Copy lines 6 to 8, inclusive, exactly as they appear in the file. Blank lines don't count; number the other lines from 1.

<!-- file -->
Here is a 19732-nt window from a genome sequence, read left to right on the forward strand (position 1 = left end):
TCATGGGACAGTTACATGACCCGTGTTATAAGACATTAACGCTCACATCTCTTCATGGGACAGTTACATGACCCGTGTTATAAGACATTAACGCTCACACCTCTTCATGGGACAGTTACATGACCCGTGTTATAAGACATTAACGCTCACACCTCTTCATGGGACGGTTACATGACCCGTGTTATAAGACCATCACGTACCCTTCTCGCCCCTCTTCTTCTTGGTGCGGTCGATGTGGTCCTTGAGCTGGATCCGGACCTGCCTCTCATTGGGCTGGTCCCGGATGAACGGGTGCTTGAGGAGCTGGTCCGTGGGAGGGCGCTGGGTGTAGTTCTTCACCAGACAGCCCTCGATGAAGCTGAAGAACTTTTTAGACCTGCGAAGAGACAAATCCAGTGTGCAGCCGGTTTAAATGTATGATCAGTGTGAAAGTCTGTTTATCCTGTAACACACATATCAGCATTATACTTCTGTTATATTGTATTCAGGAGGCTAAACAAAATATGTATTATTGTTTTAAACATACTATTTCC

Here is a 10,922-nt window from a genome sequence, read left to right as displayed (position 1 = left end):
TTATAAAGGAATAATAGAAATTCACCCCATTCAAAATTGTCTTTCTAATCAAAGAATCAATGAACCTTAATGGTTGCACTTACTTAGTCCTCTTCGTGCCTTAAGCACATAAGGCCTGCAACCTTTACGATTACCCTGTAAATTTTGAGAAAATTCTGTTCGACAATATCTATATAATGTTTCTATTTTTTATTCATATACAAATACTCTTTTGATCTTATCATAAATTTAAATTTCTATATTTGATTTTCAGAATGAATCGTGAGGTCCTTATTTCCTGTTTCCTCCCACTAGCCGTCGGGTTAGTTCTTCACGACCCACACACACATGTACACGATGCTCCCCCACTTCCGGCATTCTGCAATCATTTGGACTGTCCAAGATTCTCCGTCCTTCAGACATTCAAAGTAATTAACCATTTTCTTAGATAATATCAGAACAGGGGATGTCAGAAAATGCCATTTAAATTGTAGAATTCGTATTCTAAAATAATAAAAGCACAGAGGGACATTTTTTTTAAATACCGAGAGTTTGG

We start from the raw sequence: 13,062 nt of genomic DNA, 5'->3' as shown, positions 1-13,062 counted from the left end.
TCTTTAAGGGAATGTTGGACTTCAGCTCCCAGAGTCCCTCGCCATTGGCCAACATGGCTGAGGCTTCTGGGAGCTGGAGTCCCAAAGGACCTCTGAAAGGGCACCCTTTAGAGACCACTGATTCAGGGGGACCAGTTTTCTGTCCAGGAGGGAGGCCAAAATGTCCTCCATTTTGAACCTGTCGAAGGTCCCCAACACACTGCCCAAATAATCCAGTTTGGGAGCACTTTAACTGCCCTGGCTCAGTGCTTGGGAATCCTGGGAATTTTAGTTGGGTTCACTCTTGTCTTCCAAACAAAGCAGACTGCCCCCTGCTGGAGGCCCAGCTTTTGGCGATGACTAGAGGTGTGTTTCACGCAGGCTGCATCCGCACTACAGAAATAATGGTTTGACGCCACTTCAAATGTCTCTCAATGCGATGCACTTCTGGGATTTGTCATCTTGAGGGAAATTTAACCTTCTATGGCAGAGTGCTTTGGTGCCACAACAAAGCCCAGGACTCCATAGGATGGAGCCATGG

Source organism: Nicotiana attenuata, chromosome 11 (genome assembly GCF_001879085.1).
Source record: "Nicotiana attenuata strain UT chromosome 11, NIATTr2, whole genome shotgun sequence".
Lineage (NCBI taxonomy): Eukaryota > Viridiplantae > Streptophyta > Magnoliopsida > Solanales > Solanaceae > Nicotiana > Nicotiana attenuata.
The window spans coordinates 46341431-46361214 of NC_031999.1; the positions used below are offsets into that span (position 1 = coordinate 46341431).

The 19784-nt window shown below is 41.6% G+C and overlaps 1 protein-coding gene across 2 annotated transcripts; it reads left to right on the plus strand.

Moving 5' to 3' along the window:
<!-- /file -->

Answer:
TCTTTAAGGGAATGTTGGACTTCAGCTCCCAGAGTCCCTCGCCATTGGCCAACATGGCTGAGGCTTCTGGGAGCTGGAGTCCCAAAGGACCTCTGAAAGGGCACCCTTTAGAGACCACTGATTCAGGGGGACCAGTTTTCTGTCCAGGAGGGAGGCCAAAATGTCCTCCATTTTGAACCTGTCGAAGGTCCCCAACACACTGCCCAAATAATCCAGTTTGGGAGCACTTTAACTGCCCTGGCTCAGTGCTTGGGAATCCTGGGAATTTTAGTTGGGTTCACTCTTGTCTTCCAAACAAAGCAGACTGCCCCCTGCTGGAGGCCCAGCTTTTGGCGATGACTAGAGGTGTGTTTCACGCAGGCTGCATCCGCACTACAGAAATAATGGTTTGACGCCACTTCAAATGTCTCTCAATGCGATGCACTTCTGGGATTTGTCATCTTGAGGGAAATTTAACCTTCTATGGCAGAGTGCTTTGGTGCCACAACAAAGCCCAGGACTCCATAGGATGGAGCCATGG

Source organism: Nicotiana attenuata, chromosome 11 (genome assembly GCF_001879085.1).
Source record: "Nicotiana attenuata strain UT chromosome 11, NIATTr2, whole genome shotgun sequence".